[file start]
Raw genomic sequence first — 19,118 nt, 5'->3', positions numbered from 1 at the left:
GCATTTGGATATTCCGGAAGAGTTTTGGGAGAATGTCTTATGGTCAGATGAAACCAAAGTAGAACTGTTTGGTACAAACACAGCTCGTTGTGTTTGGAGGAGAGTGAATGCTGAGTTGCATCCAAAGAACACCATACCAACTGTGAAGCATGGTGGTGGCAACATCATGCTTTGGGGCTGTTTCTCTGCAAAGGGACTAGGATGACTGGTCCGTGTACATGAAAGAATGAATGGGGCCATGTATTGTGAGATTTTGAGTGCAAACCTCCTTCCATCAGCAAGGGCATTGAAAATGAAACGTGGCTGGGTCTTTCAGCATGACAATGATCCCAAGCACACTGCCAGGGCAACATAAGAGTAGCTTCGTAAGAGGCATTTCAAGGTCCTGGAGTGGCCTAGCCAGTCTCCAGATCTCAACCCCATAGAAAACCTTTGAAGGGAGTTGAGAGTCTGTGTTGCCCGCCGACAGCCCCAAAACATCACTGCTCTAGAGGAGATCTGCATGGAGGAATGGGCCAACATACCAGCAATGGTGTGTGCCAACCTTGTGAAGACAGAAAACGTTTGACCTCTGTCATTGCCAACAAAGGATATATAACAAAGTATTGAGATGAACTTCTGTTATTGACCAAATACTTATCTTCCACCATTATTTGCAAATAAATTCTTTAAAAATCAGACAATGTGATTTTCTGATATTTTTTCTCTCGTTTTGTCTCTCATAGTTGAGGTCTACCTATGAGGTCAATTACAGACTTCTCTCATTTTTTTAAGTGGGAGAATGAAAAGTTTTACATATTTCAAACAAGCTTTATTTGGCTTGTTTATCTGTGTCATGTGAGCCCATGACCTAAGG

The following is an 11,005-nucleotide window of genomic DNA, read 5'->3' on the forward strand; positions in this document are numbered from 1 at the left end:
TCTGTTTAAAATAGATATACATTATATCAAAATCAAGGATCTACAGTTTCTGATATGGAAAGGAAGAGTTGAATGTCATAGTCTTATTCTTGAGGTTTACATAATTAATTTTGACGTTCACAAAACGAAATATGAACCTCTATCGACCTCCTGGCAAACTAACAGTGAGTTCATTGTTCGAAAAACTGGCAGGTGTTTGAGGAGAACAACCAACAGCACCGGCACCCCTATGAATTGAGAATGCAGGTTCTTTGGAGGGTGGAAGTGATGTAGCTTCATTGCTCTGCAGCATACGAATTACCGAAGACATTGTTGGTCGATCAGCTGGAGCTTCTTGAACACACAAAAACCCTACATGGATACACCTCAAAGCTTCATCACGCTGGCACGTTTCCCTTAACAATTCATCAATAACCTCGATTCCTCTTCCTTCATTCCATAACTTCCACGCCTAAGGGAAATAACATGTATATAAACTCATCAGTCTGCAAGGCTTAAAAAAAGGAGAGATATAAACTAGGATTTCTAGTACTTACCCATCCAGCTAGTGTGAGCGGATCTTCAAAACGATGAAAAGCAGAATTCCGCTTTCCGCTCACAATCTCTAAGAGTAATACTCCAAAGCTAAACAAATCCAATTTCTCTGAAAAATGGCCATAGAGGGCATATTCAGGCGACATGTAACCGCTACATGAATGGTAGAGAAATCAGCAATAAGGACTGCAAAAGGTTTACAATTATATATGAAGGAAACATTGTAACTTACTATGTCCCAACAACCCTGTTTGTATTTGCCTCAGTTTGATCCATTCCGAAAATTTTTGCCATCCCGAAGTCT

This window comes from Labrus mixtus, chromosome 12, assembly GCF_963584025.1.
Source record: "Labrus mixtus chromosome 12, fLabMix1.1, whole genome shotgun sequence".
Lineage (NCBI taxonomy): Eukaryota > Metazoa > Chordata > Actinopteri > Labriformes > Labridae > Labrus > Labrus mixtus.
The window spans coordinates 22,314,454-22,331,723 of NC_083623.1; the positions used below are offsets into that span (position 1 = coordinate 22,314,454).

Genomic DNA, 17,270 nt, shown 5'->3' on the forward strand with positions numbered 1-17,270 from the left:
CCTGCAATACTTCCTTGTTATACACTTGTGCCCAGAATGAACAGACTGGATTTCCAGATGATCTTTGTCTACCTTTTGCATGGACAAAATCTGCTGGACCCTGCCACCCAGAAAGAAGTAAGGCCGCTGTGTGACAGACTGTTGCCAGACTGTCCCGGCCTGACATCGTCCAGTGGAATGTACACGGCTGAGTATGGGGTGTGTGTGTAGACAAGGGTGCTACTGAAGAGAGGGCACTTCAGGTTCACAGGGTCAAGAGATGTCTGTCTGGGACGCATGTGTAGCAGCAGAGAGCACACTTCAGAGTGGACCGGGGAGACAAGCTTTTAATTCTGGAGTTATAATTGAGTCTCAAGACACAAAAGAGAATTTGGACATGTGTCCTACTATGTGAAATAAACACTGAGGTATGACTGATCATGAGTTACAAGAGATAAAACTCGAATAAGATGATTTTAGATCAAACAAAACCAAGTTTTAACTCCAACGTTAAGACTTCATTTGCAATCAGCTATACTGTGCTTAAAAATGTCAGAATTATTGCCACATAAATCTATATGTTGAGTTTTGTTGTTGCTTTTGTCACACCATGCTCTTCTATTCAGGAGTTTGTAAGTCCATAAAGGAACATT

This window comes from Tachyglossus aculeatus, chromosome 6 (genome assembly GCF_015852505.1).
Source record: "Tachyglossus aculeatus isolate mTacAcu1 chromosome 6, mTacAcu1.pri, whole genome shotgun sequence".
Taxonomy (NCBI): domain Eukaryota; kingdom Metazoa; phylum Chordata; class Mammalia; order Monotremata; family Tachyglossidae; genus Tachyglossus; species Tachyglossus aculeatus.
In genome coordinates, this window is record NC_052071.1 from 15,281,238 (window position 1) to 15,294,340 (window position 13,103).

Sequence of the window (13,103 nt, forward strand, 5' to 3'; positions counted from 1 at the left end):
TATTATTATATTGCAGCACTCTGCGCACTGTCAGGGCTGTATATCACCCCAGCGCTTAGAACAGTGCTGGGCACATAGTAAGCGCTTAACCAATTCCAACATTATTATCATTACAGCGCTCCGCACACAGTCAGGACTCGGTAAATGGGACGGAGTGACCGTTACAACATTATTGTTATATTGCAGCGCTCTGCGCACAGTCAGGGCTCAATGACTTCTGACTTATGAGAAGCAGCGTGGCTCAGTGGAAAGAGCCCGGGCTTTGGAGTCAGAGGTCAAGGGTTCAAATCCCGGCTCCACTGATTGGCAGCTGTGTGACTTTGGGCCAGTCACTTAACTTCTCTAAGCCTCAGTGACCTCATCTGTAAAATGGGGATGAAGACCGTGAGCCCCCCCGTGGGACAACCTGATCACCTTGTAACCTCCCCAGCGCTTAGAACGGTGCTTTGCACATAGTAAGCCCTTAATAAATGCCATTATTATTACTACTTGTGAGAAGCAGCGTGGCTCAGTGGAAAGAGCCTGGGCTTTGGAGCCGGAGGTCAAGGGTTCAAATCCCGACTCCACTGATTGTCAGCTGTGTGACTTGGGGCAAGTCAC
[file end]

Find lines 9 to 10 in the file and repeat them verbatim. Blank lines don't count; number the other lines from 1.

Genomic DNA, 17,270 nt, shown 5'->3' on the forward strand with positions numbered 1-17,270 from the left:
CCTGCAATACTTCCTTGTTATACACTTGTGCCCAGAATGAACAGACTGGATTTCCAGATGATCTTTGTCTACCTTTTGCATGGACAAAATCTGCTGGACCCTGCCACCCAGAAAGAAGTAAGGCCGCTGTGTGACAGACTGTTGCCAGACTGTCCCGGCCTGACATCGTCCAGTGGAATGTACACGGCTGAGTATGGGGTGTGTGTGTAGACAAGGGTGCTACTGAAGAGAGGGCACTTCAGGTTCACAGGGTCAAGAGATGTCTGTCTGGGACGCATGTGTAGCAGCAGAGAGCACACTTCAGAGTGGACCGGGGAGACAAGCTTTTAATTCTGGAGTTATAATTGAGTCTCAAGACACAAAAGAGAATTTGGACATGTGTCCTACTATGTGAAATAAACACTGAGGTATGACTGATCATGAGTTACAAGAGATAAAACTCGAATAAGATGATTTTAGATCAAACAAAACCAAGTTTTAACTCCAACGTTAAGACTTCATTTGCAATCAGCTATACTGTGCTTAAAAATGTCAGAATTATTGCCACATAAATCTATATGTTGAGTTTTGTTGTTGCTTTTGTCACACCATGCTCTTCTATTCAGGAGTTTGTAAGTCCATAAAGGAACATT